Fed’s Policy Shift Year: AETOS analyst Ryan Chen special report – Part II


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The following article is courtesy of AETOS analyst Ryan Chen. Part I of the report can be seen here.


Ryan Chen

Reality not as silky as ideal

As early as the end of 2018, there was sign that the Fed was shifting to dovish monetary policy. Fed Chairman Powell said, in a speech at the end of November 2018, that interest rates were “just below” the neutral range, as opposed to a former statement that “it is a long way before the neutral interest rates.” The subtle changes in his rhetoric, however, elevated concern in the market. Institutional investment banks almost immediately recognized that the Fed’s tightening monetary policy was coming to an end. At that time, the prevailing view among institutional analysts was that the Fed would raise rates two more times in 2019 following the one in December 2018, and that this would mark the end of the interest-rate rise cycle.

The truth, however, is that reality can never be as silky as ideal.

Since January 2019, almost all of the Fed’s policymakers have given speeches or published papers that were more cautious and dovish than their original positions. Among them there are former New York Federal Reserve Bank President Williams, who previously was a monetary hawk, advocating that “slowdown is the new normal, and QE and negative interest rates will be considered if necessary”; Cleveland Federal Reserve Bank President Mester, whose argument was that “if inflation doesn’t pick up, the Fed could stop raising interest rates this year,” and Boston Federal Reserve Bank President Rosengren, who said, “Whether more rate hikes are needed depends on the economy.”

Market expectations of the number of the Fed’s rate hikes for this year and next have cooled sharply. A look at the probability charts reflected by the CME FedWatch tool shows that the market had all but downplayed the likelihood of a Fed rate hike in 2019 on the eve of the Fed’s March meeting. The boldest analysts even pointed out that the Fed’s next move would not be a rate hike but would instead be a cut.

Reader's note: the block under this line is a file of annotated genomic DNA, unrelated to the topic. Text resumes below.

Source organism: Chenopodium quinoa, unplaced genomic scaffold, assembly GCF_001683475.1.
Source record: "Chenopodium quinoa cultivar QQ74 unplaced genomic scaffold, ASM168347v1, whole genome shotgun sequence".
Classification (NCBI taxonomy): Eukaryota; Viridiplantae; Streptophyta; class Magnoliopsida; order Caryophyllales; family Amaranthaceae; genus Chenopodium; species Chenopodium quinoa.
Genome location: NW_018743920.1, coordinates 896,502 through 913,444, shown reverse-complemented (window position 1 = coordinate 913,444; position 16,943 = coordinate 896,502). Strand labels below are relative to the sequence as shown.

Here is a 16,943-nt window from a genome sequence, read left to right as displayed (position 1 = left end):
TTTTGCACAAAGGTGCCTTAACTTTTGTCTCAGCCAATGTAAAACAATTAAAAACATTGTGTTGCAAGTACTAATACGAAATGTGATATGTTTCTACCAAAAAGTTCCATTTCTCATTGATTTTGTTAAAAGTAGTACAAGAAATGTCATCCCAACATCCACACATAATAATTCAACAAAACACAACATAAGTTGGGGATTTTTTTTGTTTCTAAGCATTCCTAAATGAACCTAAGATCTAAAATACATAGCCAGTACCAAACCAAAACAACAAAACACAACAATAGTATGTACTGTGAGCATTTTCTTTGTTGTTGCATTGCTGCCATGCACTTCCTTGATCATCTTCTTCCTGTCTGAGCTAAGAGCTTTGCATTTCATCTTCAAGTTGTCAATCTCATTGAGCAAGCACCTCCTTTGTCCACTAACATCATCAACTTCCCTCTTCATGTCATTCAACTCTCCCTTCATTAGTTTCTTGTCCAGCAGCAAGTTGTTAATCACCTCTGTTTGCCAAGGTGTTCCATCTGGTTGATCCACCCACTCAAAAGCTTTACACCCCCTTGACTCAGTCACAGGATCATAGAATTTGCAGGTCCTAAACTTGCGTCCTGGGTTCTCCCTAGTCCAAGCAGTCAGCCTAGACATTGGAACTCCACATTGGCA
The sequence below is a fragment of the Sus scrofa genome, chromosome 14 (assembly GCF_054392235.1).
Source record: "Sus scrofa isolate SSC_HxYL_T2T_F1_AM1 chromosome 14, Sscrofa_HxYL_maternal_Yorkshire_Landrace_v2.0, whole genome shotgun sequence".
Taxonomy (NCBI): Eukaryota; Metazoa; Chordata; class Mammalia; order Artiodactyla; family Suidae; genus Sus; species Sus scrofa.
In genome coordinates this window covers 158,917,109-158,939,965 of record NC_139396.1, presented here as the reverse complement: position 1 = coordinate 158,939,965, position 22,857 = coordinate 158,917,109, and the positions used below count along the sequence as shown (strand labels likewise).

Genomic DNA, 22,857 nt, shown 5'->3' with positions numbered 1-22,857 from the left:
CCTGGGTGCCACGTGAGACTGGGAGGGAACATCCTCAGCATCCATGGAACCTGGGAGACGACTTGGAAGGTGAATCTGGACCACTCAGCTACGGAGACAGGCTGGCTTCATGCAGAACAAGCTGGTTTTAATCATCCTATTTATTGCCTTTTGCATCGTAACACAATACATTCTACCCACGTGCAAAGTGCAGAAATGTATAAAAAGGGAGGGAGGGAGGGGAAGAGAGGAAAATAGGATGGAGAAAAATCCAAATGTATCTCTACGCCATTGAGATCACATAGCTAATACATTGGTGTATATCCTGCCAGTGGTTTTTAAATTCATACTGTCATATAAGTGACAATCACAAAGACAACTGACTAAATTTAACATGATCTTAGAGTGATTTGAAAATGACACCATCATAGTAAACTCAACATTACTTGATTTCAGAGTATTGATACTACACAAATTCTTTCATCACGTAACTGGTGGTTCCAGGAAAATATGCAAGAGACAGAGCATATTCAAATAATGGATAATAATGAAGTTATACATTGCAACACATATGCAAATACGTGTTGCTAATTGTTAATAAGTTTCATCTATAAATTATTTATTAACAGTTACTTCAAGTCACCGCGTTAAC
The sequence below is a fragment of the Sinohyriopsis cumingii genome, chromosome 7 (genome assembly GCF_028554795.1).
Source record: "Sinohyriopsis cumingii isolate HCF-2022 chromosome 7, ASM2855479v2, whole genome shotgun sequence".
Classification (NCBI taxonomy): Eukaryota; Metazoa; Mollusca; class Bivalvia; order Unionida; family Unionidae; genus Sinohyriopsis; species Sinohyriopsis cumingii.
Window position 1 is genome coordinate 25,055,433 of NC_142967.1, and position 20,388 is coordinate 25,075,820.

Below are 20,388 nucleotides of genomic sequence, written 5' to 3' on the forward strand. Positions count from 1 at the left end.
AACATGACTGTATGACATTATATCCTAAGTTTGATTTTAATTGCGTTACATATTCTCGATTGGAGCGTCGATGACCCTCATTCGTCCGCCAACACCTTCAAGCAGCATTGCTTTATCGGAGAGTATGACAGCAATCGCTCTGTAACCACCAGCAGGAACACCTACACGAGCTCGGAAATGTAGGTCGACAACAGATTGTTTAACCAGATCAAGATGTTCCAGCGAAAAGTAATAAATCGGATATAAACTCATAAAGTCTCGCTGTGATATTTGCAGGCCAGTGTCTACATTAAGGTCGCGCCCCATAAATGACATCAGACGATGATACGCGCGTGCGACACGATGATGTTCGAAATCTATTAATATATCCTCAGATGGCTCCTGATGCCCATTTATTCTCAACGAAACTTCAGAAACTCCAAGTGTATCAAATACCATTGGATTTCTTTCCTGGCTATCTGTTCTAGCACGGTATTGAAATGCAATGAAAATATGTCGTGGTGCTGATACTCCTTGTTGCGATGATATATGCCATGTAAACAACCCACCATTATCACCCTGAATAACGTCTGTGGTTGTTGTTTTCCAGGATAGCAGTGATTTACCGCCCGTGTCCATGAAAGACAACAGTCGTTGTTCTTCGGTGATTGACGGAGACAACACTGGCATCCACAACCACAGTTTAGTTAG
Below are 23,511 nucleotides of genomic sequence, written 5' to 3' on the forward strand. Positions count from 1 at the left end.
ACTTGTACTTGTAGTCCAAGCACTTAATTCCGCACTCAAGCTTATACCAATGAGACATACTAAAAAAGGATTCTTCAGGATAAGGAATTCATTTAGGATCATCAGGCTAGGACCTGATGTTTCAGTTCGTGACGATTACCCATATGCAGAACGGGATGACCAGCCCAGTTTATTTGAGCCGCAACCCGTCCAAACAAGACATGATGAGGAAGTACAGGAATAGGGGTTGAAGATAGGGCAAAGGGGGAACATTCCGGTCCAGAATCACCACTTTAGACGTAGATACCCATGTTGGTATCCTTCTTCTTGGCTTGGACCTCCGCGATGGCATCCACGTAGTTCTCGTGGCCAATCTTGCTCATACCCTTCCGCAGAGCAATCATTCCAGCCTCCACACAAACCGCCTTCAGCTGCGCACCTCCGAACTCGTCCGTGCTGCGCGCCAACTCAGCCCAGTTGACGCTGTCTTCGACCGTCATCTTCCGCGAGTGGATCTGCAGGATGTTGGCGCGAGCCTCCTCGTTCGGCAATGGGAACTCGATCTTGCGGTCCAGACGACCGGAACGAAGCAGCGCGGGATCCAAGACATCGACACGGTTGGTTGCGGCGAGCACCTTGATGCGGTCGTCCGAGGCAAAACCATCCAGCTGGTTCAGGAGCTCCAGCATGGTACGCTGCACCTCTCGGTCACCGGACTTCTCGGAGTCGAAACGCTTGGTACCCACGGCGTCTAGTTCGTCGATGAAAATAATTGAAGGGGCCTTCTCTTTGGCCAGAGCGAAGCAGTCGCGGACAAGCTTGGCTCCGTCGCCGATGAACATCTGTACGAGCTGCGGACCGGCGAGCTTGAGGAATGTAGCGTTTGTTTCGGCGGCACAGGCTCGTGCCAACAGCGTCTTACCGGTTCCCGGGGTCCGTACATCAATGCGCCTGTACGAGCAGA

Expectation of an interest rate cut may sound like aggressive speculation, but the suspension of interest rate increases has become a consensus among the Fed and the market. At the Fed’s March meeting, policymakers firmly put the brakes on tightening. Most fed officials expected the number of rate hikes to fall from two to zero in 2019 and at most once in 2020. They lowered GDP and inflation expectations for this year and next, and raised unemployment expectations. Thus, a plan was made to halve the scale of Treasury bond reduction from May 2019 to the end of September, and plans were made to continue reducing its holdings of agency bonds and mortgage-backed securities (MBS) so as to align with its long-term goal of primarily owning U.S. bonds.

The threshold for dovish modification of the Fed funds rate is undoubtedly higher than that of the conventional monetary policy instrument, and the signal of a shift in monetary policy is stronger.

By the time QE stopped at the end of 2014, the Fed’s balance sheet had reached a frightening $4.5 trillion. According to the Fed’s balance sheet released on March 7, 2019, Fed had cut $290 billion in Treasury bonds, $163 billion in MBS and $48 billion in other assets since October 2017, when its downsizing was rolled out. Such asset reductions are unprecedented in its history.

The Fed’s position is clearly one in which it will end its 24-month balance-sheet “squeeze plans” at the end of the third quarter. Certainly, this represents an early time node in all the mainstream market expectations. The result, in other words, is that the Fed’s balance sheet will be “fuller” than previously expected.


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Fed's Policy Shift Year: AETOS analyst Ryan Chen special report - Part II

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